Powerful satellites orbiting hundreds of miles above Earth are helping some Commonwealth countries save and restore vital mangrove ecosystems while combatting climate change.
Officials from Trinidad and Tobago and Sri Lanka recently shared how they are using sophisticated earth-imaging technology to gather valuable data on the coverage, health and changes in the features of mangroves along their coastlines and rivers.
The information is critical to stemming the rapid disappearance of mangroves worldwide, with 30 to 50 per cent of these marine ecosystems lost mainly to deforestation over the last 50 years.
The data is also key to understanding mangroves’ capacity to capture and store away carbon from the atmosphere – the main driver of climate change.
Countries shared their experiences during an online event organised by the Commonwealth Secretariat to mark International Mangrove Day on 26 July, which also included insights from Planet, a world leader in satellite imagery technology.
Director General of Ocean Affairs, Environment and Climate Change at the Foreign Ministry of Sri Lanka, Hasanthi Dissanayake, highlighted:
“Sri Lanka became a global leader in mangrove restoration and conservation after the devastating impacts of the 2004 Boxing Day Tsunami. We learnt from the experience and have spearheaded the conservation in our country and across the Commonwealth.”
The country has since advanced in strides, championing the Commonwealth Blue Charter Action Group on Mangrove Ecosystems and Livelihoods since 2018, establishing a cross-sectoral Mangrove Taskforce and adopting a national policy on the conservation and sustainable use of mangroves in 2020.
The Director of the Biodiversity Secretariat at the Ministry of Environment, Pathma Abeykoon, also shared how satellite technology is used to track changes to mangrove ecosystems over time, in addition to modelling disasters and mapping vulnerable areas for disaster preparation, management and recovery.
Mitigating climate change
In Trinidad and Tobago, scientists at the Institute of Marine Affairs (IMA) combined several different layers of data in order to learn how to manage mangroves sustainably, and study its role as a carbon ‘sink’.
“Mangrove forests actually store something like four times more carbon than terrestrial forests,” explained Nikia Gooding, a geospatial research fellow at the country’s Institute of Marine Affairs.
“If we’re able to understand how much carbon is stored and sequestered in these forests, then we can start an argument as to why they should be conserved and protected, because it’s one of the ways for us to mitigate against climate change.”
The IMA has been using a combination of aerial and satellite imagery, the most recent Google Earth imagery, LandSat data produced by American Space Agency (NASA) and other sources to monitor mangrove ecosystems in Trinidad and Tobago over a 25-year period from 1994 to 2019. The findings were published earlier this year.
Data sets from 3-D laser scans and physical measurements of mangroves, soil analysis and carbon testing, are also being used to accurately quantify the carbon stored in mangrove forests, both above and below the ground.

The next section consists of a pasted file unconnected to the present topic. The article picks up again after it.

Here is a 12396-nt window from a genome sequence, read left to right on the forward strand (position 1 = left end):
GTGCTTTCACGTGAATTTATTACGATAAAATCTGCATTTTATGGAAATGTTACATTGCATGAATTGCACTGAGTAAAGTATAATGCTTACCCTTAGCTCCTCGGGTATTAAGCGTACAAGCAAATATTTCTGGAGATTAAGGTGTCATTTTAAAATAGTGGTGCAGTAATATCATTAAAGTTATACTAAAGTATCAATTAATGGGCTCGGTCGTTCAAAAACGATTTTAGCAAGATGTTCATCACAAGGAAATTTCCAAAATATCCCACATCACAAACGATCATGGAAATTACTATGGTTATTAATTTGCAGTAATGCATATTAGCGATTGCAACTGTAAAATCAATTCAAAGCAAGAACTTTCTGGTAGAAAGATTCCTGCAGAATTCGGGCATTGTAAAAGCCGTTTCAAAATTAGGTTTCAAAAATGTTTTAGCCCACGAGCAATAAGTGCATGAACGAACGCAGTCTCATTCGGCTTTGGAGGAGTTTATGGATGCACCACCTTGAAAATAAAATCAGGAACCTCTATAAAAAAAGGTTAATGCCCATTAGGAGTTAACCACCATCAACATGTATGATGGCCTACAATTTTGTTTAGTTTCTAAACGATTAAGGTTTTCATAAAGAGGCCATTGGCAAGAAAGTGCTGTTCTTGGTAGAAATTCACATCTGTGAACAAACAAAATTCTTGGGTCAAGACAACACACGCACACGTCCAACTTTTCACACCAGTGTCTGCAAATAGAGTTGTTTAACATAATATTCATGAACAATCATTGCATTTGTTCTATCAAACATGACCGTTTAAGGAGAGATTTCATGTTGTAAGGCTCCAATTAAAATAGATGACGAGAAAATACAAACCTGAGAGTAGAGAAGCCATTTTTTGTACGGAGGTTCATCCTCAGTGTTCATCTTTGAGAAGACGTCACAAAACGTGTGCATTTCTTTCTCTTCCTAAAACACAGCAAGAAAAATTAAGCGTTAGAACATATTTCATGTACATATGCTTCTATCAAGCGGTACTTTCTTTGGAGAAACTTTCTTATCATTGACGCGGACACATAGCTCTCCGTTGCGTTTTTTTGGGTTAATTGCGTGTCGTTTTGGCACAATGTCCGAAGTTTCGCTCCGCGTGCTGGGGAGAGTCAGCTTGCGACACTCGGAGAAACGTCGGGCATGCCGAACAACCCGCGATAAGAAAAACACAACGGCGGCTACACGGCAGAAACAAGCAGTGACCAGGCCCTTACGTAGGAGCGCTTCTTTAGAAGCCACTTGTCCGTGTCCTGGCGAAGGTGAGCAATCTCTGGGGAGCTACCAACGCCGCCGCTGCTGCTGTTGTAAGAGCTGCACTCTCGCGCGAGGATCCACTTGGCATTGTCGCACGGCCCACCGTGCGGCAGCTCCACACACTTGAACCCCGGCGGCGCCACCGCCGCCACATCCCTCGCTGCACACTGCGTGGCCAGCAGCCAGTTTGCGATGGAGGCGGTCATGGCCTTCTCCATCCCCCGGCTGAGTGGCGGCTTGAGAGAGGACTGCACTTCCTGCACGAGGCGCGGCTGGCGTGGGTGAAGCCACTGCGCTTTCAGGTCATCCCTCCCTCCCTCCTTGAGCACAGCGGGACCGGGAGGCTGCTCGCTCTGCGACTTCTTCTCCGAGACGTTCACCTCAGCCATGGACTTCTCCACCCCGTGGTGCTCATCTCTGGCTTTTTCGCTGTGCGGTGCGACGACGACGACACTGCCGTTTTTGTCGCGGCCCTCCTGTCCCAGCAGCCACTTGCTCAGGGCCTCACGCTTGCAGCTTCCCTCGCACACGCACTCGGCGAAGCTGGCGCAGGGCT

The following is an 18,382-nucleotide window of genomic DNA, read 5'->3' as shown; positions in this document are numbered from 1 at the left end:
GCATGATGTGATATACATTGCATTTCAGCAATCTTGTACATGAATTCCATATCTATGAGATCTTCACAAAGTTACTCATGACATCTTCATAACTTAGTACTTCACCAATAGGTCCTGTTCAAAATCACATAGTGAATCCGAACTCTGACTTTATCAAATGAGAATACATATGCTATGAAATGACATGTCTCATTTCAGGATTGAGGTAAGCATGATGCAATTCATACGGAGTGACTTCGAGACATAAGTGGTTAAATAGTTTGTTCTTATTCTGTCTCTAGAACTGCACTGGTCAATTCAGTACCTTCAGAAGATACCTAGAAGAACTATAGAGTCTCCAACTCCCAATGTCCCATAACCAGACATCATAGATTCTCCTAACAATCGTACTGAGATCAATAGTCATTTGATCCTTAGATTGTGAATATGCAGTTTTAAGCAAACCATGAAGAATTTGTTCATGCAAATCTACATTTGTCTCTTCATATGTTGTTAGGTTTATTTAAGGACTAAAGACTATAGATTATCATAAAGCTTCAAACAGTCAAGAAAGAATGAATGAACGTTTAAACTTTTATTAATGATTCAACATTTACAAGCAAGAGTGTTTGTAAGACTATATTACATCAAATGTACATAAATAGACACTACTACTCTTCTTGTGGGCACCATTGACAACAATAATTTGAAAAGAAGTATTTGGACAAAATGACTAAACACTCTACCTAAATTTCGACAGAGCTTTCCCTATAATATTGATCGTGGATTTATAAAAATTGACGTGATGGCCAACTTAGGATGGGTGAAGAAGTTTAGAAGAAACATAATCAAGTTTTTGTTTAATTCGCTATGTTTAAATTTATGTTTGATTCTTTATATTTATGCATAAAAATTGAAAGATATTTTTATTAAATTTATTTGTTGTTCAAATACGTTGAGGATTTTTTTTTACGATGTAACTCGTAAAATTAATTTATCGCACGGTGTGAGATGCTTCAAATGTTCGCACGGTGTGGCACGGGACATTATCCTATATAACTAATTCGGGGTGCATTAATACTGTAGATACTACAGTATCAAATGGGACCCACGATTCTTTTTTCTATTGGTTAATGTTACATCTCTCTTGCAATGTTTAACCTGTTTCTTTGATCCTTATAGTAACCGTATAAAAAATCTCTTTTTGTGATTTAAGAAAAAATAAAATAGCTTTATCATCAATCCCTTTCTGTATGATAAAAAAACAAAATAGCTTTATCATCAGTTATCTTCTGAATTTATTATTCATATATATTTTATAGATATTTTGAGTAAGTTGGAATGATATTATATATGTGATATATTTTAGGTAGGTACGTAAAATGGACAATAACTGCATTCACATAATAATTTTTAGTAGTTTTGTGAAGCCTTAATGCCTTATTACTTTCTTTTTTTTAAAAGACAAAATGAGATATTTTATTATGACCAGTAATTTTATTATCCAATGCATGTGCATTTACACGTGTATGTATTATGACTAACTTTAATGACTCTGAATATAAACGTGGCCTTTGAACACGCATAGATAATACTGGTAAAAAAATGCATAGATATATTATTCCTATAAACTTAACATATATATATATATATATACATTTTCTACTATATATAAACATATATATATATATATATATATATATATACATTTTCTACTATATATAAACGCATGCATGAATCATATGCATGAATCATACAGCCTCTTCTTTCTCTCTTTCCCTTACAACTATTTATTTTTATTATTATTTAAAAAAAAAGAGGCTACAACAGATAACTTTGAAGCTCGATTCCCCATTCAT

Ms Gooding highlighted the benefits of free online and virtual training modules offered through Commonwealth Blue Charter which trains mangrove technicians and managers on the use of GIS tools to map mangroves and contribute to policy development.
Presenting the vast applications of satellite data, Planet’s Strategic Accounts manager for the EMEA region, Mark Richardson, said: “At Planet, we collect massive amounts of data, every single day. We want to democratise access to our imagery and fundamentally that means ensuring those people who need it the most are able to access those data.”
A frontrunner in the field, Planet uses 180 small satellites to scan and produce images of the Earth every day at a 3-metre resolution, with 21 larger satellites scanning at 50 centimetre resolution. At last, 20 terra bytes of data are downloaded from the satellites every single day.
This data has been used by a wide range of stakeholders, including mangrove researchers focusing on ‘blue carbon’, habitat mapping and protection, and storm impacts.
Adviser and Blue Charter lead at the Commonwealth Secretariat, Jeff Ardron, said: “One of the aims of the Commonwealth Blue Charter is to bring countries together, along with other action-oriented partners, to share experiences and discuss solutions to common challenges.
“These include new approaches that take advantage of emerging and low-cost technologies to build resilience of local communities.”
The webinar was part of an ongoing series focused innovative solutions and best practices being implemented by the 10 country-led Action Groups of the Commonwealth Blue Charter.
About Commonwealth Blue Charter Training opportunities
The Commonwealth Blue Charter during 2020, pivoted from in-country training events to the virtual and self-paced programmes. Since mid-2020 the Commonwealth Blue Charter has trained over 300 government officials and scientists across eight topics, including Mangrove Mapping for Managers and Technicians. These courses are free and aim to help Action Group members gain new skills or enhance existing ones.
Over the coming months further modules will become available, relating to coral reef mapping, blue carbon, blue economy and sustainable coastal fisheries.
To keep up-to-date with online training opportunities and events subscribe to the Commonwealth Blue Charter newsletter.